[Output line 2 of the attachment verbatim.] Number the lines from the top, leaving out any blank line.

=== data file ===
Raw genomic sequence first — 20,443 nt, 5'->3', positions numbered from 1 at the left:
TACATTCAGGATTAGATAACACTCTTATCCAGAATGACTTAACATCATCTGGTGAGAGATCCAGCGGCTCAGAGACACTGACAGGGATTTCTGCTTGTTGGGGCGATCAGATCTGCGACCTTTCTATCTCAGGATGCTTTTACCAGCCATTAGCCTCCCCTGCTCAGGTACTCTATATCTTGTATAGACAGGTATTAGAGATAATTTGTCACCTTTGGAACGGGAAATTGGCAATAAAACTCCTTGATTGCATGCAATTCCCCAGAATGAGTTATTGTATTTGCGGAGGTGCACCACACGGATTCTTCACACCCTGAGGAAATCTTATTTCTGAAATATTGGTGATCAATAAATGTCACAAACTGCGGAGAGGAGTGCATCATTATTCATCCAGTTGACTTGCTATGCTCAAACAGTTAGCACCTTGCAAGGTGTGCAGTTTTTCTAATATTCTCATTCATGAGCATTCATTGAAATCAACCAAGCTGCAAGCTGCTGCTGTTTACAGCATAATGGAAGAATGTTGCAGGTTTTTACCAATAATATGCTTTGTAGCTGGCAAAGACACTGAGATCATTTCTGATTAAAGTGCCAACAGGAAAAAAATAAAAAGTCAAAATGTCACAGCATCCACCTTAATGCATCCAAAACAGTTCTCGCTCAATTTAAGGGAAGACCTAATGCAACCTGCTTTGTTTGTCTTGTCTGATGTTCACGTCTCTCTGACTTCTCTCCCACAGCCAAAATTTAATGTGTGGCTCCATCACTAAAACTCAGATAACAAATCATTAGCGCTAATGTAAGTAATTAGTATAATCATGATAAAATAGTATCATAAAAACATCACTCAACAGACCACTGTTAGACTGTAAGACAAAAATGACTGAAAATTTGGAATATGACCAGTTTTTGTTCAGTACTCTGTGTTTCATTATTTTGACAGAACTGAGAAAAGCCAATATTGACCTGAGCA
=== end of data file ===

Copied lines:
TACATTCAGGATTAGATAACACTCTTATCCAGAATGACTTAACATCATCTGGTGAGAGATCCAGCGGCTCAGAGACACTGACAGGGATTTCTGCTTGTTGGGGCGATCAGATCTGCGACCTTTCTATCTCAGGATGCTTTTACCAGCCATTAGCCTCCCCTGCTCAGGTACTCTATATCTTGTATAGACAGGTATTAGAGATAATTTGTCACCTTTGGAACGGGAAATTGGCAATAAAACTCCTTGATTGCATGCAATTCCCCAGAATGAGTTATTGTATTTGCGGAGGTGCACCACACGGATTCTTCACACCCTGAGGAAATCTTATTTCTGAAATATTGGTGATCAATAAATGTCACAAACTGCGGAGAGGAGTGCATCATTATTCATCCAGTTGACTTGCTATGCTCAAACAGTTAGCACCTTGCAAGGTGTGCAGTTTTTCTAATATTCTCATTCATGAGCATTCATTGAAATCAACCAAGCTGCAAGCTGCTGCTGTTTACAGCATAATGGAAGAATGTTGCAGGTTTTTACCAATAATATGCTTTGTAGCTGGCAAAGACACTGAGATCATTTCTGATTAAAGTGCCAACAGGAAAAAAATAAAAAGTCAAAATGTCACAGCATCCACCTTAATGCATCCAAAACAGTTCTCGCTCAATTTAAGGGAAGACCTAATGCAACCTGCTTTGTTTGTCTTGTCTGATGTTCACGTCTCTCTGACTTCTCTCCCACAGCCAAAATTTAATGTGTGGCTCCATCACTAAAACTCAGATAACAAATCATTAGCGCTAATGTAAGTAATTAGTATAATCATGATAAAATAGTATCATAAAAACATCACTCAACAGACCACTGTTAGACTGTAAGACAAAAATGACTGAAAATTTGGAATATGACCAGTTTTTGTTCAGTACTCTGTGTTTCATTATTTTGACAGAACTGAGAAAAGCCAATATTGACCTGAGCA